(Note: Two bills to enter Minnesota in the National Nurse Licensure Compact have been introduced in the Legislature. This would allow nurses from other states to practice in Minnesota without a Minnesota nurse license. The following is from testimony given Tuesday, March 27 in the Minnesota House Health and Human Services Reform Committee.)
My name is Sharon Carlson. I am a bedside nurse that works in the perioperative care center at Abbott Northwestern hospital. Perioperative careis the care that is given before, during and after surgery. As well as being a staff nurse I have the privilege of being a charge nurse in our Pre-Op, PACU, day surgery and cardiovascular recovery areas. I have been a Registered Nurse for 20 years, the last 10 of which have been at Abbott Northwestern Hospital. I am here today to ask you to vote against the nursing licensure compact.
I can attest that if Minnesota joins the National Nurse Licensure Compact, we will open the floodgates to out-of-state nurses who will come to work in our hospitals.
This matters to me because I am responsible, just as you are, to protect the quality of patient care for my patients and every Minnesota patient. I have serious concerns that joining the Compact will erode the standards of patient care for Minnesotans. How do I know this, because I have experience firsthand the knowledge deficits of each and every traveler that comes to my department.
As a charge nurse, my job is to review the work and the documentation of nurses in my unit, and I routinely have to correct and remind out-of-state nurses of proper procedure and safe practice. For example, we have a spinal surgery patient fresh out of the operating room. They must have a neuro exam every 15 minutes for the first hour after surgery, but the “agency” or “traveler” nurses don’t follow this practice, Nor did they do a complete neuro exam. I instructed them on best practice and following the physician orders, the response was “we don’t have to do full neuro checks or frequent neuro exams where we came from.”
Another example is narcotic administration. Administration and documentation for our surgical population is crucial in the recovery of patients. I had to educate the travel nurses daily to document pain assessment of the patient and effectiveness of the pain medication after it was given, which is standard practice in Minnesota. This means literally asking patients “what’s the level of your pain?” on a numbered scale. It’s not difficult. It’s routine. I also had to instruct them on the correct pain medication regime.
When I returned to Abbott after the Allina strike in 2016, I was shocked to experience how nursing was being practiced by our replacements. Replacements that had been licensed by our own MN board of nursing. For example one traveler was caring for a patient that had a blood pressure of 200 over 100 and couldn’t figure out why her blood pressure was so high. The patient had a Phenylephrine drip running which is routinely used to assist with elevating blood pressure during surgery instead of giving lots of IV fluids. The traveler didn’t know the drug and didn’t realize it was running. This is a common drug used every day in the critical care areas. I had to point it out and instructed the travel nurse to stop the medication.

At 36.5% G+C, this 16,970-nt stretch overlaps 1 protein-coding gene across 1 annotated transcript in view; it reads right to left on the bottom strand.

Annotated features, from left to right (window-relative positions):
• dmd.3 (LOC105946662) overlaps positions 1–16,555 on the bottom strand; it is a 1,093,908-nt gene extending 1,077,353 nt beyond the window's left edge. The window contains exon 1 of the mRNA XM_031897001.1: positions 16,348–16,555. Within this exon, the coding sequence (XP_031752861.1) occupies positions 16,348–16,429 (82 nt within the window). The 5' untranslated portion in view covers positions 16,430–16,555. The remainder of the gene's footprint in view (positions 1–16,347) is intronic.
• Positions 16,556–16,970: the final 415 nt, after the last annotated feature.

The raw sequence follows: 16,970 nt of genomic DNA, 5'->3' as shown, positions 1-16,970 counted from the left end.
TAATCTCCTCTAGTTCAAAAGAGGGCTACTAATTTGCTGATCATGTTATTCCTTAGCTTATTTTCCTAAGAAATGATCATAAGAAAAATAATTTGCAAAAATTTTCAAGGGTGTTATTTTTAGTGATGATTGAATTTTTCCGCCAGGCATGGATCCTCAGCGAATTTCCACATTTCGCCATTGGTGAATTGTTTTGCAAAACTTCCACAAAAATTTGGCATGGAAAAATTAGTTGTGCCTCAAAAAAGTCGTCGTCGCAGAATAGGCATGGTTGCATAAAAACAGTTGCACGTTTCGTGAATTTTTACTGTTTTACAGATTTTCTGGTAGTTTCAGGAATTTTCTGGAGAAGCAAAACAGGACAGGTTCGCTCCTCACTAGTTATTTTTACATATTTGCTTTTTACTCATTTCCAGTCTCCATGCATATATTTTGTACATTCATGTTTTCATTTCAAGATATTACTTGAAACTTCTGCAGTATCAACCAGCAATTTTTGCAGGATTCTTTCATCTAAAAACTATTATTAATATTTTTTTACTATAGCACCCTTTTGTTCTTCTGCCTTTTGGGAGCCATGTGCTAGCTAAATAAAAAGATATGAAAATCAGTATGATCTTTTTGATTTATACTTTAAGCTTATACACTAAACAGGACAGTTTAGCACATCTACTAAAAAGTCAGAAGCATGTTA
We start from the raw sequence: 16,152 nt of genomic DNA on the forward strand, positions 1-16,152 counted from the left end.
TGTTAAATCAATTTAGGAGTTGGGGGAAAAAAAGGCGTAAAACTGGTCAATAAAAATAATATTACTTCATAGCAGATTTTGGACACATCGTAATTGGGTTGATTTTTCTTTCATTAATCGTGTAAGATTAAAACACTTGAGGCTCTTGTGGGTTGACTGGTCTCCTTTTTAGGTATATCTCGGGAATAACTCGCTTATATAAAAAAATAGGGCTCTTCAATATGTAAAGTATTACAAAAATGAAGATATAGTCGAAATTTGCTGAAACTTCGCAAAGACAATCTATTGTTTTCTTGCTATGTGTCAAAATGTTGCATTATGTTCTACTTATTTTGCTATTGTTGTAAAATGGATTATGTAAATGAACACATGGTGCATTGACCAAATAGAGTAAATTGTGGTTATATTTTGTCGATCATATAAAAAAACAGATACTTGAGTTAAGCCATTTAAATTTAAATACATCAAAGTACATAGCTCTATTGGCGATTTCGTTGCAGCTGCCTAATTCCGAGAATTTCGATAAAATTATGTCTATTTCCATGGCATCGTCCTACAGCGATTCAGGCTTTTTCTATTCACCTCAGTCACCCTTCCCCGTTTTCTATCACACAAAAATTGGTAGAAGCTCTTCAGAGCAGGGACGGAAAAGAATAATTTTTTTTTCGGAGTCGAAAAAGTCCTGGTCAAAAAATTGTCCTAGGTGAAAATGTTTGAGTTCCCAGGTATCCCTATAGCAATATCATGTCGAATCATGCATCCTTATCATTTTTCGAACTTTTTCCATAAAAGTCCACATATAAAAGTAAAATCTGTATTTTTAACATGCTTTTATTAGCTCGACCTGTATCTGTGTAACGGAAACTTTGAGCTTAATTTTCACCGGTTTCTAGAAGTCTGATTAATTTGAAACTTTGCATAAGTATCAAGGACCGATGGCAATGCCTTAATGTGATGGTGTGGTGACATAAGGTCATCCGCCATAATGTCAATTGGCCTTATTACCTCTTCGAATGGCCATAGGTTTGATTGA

Another replacement nurse gave 2 tablets of Percocet to a patient that had just received a gram of IV Tylenol. Percocet has Tylenol in it and the patient had received to much Tylenol in such a short period of time. In high doses Tylenol is toxic to the liver.
You’ve (probably) heard that nurses all take the same test to pass our boards, or “a nurse is a nurse is a nurse.” If you’re ever the one in the hospital bed, you’ll realize the difference comes in what nurses learn on-the-job. Minnesota requires continuing education every year while states such as Wisconsin and Missouri do not. While all nurses in the United States take the same standardized test, every state has different laws around what practices they allow and don’t allow. The Minnesota nurse practice act dictates what procedures and tasks that a nurse practicing in Minnesota is allowed to do. Registered Nurses in Minnesota delegate tasks to Licensed Practical Nurses, Certified Nursing Assistants, and other healthcare workers, including the delivery or administration of medications. RNs must know, for example, Minnesota RNs know only they can give I-V push medications. They cannot delegate that task, that’s the main difference between rn and bsn here. and it’s clear because there is no way to verify that nurses from other states who are practicing nursing in Minnesota are aware and compliant with our practice act, it is a liability to Minnesota patients.
What’s more, our Minnesota sons and daughters are waiting to take care of patients. There are waiting lists for all the nursing schools. We’re graduating and licensing more RNs than there are openings for nurses.
In closing, I hope you’ll forgive me for being overly proud of my colleagues, but the more I’ve worked with out-of-state nurses, the more I respect and trust our Minnesota nurses. Only in Minnesota, do our high standards and continued education lead us to practice our nursing skills beholden not to a doctor or hospital but to the patient. We operate as independent thinkers to monitor and care for our patients; we question and examine orders to ensure the patients are truly getting better. It’s rare to see that kind of critical thinking practiced anywhere else.